How does that knowledge effect what did I want to do with my monthly wine club? Basically I know that buying wine at a grocery store, or even your local wine shop can get dull. As you get further and further from where wine is made, selection is dependent on the so called 3 tier system. A winery sells to a distributor, who sells to a store or restaurant. The only issue with that? The system was designed after the end of Prohibition and the aim was to keep bootleggers like Al Capone at bay, not to deliver a large amount of choice to American consumers. My wine of the month club aims to take the distributor step out of the process.
How I Choose Wine
Instead of throwing darts at the wall, I learned from winemakers. Instead of buying from an email list, I asked questions. I wanted to learn. Luckily, they were willing teachers. I worked a harvest, to better understand the frustration and pressure that happens during harvest. I tasted as much wine as I could (yes, the fun part) but I also wanted to learn and understand why a wine was made.
Too often, the wines that a winemaker wanted to make, even if it was excellent, couldn’t be sold. I ran into an amazing bottle of Cabernet Franc. It was grown in the Russian River Valley, the winery had only 2 rows of Cabernet Franc vines in their Pinot Noir vineyard and they made about a barrel of wine per year from those vines. They couldn’t sell it though, because there wasn’t enough of it for their distributor. Eventually, about 2 years after we shipped it, they started selling it in their tasting room and only in their tasting room. Now, it’s only offered to their own wine club customers. It is those kind of stories that only happen, when you speak to and spend time with, the people making the wine, not the people selling it. If I never spend an afternoon with another wine salesman, I’ll be better for it.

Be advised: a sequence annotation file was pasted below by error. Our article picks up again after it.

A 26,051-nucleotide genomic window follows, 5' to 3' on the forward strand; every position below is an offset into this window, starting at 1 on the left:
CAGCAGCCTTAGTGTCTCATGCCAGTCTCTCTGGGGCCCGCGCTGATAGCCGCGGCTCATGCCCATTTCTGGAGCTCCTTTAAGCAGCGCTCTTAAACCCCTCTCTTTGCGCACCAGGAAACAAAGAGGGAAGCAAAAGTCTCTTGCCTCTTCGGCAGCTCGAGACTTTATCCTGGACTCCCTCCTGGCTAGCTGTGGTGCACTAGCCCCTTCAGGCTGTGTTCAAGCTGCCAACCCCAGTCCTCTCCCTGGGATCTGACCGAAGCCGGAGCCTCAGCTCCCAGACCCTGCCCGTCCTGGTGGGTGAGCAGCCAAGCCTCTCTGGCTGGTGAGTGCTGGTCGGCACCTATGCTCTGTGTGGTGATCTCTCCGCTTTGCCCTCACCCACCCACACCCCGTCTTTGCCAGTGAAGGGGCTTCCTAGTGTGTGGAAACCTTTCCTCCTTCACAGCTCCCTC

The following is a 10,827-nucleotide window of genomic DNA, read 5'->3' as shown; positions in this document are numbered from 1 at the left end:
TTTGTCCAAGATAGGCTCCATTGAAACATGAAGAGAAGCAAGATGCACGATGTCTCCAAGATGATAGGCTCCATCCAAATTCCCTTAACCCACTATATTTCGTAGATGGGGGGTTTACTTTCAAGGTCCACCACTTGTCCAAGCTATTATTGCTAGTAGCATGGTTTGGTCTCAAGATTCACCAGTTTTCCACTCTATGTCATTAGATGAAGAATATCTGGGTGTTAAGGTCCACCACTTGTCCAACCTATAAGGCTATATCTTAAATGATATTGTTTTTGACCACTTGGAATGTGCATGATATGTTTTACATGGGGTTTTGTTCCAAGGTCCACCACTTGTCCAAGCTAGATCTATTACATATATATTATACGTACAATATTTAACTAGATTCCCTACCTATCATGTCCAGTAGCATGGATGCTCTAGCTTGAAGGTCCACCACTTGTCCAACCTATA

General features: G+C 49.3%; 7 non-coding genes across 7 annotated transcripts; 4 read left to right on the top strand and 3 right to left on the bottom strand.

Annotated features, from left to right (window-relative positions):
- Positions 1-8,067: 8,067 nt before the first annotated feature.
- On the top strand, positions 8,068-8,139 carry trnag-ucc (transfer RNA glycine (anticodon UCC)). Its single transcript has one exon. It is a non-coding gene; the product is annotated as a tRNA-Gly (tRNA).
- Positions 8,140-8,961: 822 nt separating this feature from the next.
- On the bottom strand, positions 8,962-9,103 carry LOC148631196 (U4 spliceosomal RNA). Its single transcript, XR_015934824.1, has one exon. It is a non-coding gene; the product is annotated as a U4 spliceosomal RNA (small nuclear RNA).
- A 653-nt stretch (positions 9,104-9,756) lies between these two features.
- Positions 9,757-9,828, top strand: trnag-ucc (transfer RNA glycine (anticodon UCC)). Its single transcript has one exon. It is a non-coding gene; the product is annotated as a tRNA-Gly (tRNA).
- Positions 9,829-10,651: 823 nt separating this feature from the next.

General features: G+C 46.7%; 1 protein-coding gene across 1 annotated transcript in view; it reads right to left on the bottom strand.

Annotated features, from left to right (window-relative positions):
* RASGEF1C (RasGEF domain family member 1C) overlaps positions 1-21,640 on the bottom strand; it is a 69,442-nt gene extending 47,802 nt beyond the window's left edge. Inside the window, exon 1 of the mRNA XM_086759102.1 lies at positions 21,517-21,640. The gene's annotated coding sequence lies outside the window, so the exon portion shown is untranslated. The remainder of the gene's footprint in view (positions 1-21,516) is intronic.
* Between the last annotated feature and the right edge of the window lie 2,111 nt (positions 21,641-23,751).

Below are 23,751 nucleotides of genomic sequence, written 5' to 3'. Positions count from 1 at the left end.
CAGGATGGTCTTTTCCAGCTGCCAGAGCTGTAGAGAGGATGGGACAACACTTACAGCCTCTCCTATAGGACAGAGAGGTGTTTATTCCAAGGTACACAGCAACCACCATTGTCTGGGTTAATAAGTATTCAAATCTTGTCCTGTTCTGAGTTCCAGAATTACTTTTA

My wine of the month club should support winemakers when they take risks, especially new winemakers.
Over the years, not surprisingly, a number of newer wine clubs have popped up into the marketplace. That’s to be expected as the amount of wine sold online has grown, while subscription businesses have grown as a whole. Some of my competitors do a good job. Others are really wineries dressed up as wine clubs. Still others take cheap, non descript wines and bottle them themselves-hardly the mark of a high quality wine business.
Where I want to be different, is that I want to support the wine trade while telling a story. Sure, half of all white wines sold today at Chardonnay, but does that mean that I should do the same? I don’t think so, in fact, I think it largely means that my wine clubs should do the opposite. My local Safeway has at least a hundred bottles of Chardonnay at a variety of price points from $4 to $75. What they don’t have though, is Rousanne, Marsanne, Grenache Blanc or any number of lesser known whites. Part of having people pay for shipping is that they should not only get a good bottle of wine, at a fair price, but they should try something new that they can’t get elsewhere, while hopefully learning enough to be able to better buy wine on their own in the future.
Thanks for your interest in Uncorked Ventures. For now, I’m on a break. Covid is hard on everyone, especially small business. Even more so when you’ve got young kids in the house. I’ll be back shipping wine, soon. Likely some time in the spring. If you drop your email, I’ll let you know when that happens, along with a big, fat discount to try out some small production wine.